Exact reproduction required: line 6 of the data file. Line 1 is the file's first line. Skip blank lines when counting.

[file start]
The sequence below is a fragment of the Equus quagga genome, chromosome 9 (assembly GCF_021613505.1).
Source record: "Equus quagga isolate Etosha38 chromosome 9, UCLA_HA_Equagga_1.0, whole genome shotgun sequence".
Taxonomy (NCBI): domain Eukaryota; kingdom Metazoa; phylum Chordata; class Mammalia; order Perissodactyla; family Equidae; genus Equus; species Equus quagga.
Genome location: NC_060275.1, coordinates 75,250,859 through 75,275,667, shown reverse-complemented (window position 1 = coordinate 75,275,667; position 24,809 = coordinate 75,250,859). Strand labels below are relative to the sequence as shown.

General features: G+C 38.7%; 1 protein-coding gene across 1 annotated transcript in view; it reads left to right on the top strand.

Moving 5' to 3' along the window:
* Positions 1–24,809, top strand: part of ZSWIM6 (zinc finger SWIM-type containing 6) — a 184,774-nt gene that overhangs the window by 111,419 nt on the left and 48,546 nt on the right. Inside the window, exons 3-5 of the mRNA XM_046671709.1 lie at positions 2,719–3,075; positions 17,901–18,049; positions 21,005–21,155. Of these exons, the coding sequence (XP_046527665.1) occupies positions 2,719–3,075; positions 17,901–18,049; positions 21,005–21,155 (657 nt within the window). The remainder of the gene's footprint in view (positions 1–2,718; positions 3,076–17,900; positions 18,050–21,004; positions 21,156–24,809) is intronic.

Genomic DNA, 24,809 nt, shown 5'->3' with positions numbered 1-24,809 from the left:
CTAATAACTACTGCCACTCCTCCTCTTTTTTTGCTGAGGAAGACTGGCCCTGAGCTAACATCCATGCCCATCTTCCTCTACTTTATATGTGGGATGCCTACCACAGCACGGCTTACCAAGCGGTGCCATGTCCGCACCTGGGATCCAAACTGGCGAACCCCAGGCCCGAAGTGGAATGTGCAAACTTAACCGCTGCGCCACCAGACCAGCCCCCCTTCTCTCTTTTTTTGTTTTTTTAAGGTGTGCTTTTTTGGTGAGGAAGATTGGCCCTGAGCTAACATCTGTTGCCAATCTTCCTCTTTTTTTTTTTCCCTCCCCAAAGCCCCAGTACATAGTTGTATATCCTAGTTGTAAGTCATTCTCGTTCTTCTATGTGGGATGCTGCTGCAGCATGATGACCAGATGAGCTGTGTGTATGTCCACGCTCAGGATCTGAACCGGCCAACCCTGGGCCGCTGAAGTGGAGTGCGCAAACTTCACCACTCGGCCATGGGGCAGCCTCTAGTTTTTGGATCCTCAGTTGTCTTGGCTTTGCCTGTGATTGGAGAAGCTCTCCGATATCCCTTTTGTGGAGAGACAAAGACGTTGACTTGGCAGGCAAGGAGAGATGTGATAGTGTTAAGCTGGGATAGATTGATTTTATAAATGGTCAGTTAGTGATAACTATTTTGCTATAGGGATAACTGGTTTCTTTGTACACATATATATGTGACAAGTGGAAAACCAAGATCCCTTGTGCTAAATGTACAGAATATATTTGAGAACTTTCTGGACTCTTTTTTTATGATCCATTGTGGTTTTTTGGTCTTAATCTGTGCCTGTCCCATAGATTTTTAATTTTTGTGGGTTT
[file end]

Moving 5' to 3' along the window: